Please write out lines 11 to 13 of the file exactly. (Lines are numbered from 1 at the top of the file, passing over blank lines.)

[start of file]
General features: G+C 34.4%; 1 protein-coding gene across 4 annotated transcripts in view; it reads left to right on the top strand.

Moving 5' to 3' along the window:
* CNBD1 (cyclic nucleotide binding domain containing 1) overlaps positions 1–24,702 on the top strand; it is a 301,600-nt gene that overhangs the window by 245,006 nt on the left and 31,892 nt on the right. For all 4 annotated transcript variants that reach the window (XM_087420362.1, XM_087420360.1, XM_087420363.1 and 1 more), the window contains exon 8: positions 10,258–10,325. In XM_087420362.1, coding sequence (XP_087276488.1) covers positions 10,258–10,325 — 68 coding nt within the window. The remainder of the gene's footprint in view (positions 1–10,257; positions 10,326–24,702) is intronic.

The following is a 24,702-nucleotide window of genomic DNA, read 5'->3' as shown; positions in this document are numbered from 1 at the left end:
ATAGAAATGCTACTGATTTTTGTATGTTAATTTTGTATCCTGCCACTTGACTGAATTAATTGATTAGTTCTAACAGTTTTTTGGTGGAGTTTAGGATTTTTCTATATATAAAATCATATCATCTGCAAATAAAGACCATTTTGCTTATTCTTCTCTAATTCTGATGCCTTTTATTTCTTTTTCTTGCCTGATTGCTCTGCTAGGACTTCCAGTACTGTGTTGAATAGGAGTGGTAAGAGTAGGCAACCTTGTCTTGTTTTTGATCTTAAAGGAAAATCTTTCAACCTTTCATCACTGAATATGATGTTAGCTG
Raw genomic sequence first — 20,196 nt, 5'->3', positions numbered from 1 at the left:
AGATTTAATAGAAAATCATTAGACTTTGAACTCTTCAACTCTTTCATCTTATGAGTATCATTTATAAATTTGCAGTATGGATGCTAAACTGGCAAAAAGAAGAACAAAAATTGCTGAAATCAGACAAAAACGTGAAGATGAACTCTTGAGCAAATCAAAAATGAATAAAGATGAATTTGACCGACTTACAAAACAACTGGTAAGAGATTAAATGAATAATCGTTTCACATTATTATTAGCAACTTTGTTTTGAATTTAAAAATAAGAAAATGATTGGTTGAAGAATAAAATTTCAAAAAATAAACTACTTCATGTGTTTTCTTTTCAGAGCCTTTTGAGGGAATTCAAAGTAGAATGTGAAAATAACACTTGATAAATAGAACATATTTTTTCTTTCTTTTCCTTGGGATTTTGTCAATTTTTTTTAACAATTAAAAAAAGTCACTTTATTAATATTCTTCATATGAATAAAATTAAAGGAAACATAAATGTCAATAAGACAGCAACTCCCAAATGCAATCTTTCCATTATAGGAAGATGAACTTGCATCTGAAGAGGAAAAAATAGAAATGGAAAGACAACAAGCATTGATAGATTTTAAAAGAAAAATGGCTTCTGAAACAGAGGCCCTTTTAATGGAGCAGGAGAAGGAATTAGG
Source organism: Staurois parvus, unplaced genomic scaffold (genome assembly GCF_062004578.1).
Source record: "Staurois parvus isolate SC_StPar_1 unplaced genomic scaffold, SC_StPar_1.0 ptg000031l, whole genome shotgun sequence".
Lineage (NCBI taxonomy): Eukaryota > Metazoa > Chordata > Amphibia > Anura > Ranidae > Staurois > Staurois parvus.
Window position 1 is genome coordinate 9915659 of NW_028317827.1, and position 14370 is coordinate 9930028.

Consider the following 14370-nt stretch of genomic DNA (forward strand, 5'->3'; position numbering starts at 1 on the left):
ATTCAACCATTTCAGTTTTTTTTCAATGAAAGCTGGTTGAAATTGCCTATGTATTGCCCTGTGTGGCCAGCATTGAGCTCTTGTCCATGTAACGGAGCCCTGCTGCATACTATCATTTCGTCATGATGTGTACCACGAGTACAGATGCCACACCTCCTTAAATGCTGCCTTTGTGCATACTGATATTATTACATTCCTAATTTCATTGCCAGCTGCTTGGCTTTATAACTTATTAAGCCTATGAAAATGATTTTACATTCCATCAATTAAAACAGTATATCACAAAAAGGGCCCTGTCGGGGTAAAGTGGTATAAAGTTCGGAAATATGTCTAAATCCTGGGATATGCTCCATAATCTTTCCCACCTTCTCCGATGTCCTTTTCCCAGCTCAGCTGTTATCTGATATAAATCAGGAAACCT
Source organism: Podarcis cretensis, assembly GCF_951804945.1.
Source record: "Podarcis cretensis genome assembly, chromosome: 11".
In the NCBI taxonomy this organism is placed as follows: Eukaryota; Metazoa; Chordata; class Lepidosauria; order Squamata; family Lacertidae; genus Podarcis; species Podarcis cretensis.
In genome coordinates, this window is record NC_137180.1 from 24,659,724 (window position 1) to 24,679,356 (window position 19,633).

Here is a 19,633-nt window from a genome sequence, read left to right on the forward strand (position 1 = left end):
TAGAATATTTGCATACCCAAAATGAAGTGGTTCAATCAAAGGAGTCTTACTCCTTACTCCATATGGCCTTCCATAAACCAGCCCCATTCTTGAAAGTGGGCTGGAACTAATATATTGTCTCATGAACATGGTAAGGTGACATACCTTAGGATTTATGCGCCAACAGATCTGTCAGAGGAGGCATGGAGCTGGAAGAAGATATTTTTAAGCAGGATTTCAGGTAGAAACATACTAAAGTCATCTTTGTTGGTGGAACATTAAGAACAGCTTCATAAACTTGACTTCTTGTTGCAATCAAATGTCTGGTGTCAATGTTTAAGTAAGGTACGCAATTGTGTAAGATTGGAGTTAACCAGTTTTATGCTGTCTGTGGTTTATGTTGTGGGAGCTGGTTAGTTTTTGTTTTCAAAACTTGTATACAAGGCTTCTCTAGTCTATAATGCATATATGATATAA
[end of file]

Window position 1 is genome coordinate 9915659 of NW_028317827.1, and position 14370 is coordinate 9930028.

Consider the following 14370-nt stretch of genomic DNA (forward strand, 5'->3'; position numbering starts at 1 on the left):
ATTCAACCATTTCAGTTTTTTTTCAATGAAAGCTGGTTGAAATTGCCTATGTATTGCCCTGTGTGGCCAGCATTGAGCTCTTGTCCATGTAACGGAGCCCTGCTGCATACTATCATTTCGTCATGATGTGTACCACGAGTACAGATGCCACACCTCCTTAAATGCTGCCTTTGTGCATACTGATATTATTACATTCCTAATTTCATTGCCAGCTGCTTGGCTTTATAACTTATTAAGCCTATGAAAATGATTTTACATTCCATCAATTAAAACAGTATATCACAAAAAGGGCCCTGTCGGGGTAAAGTGGTATAAAGTTCGGAAATATGTCTAAATCCTGGGATATGCTCCATAATCTTTCCCACCTTCTCCGATGTCCTTTTCCCAGCTCAGCTGTTATCTGATATAAATCAGGAAACCT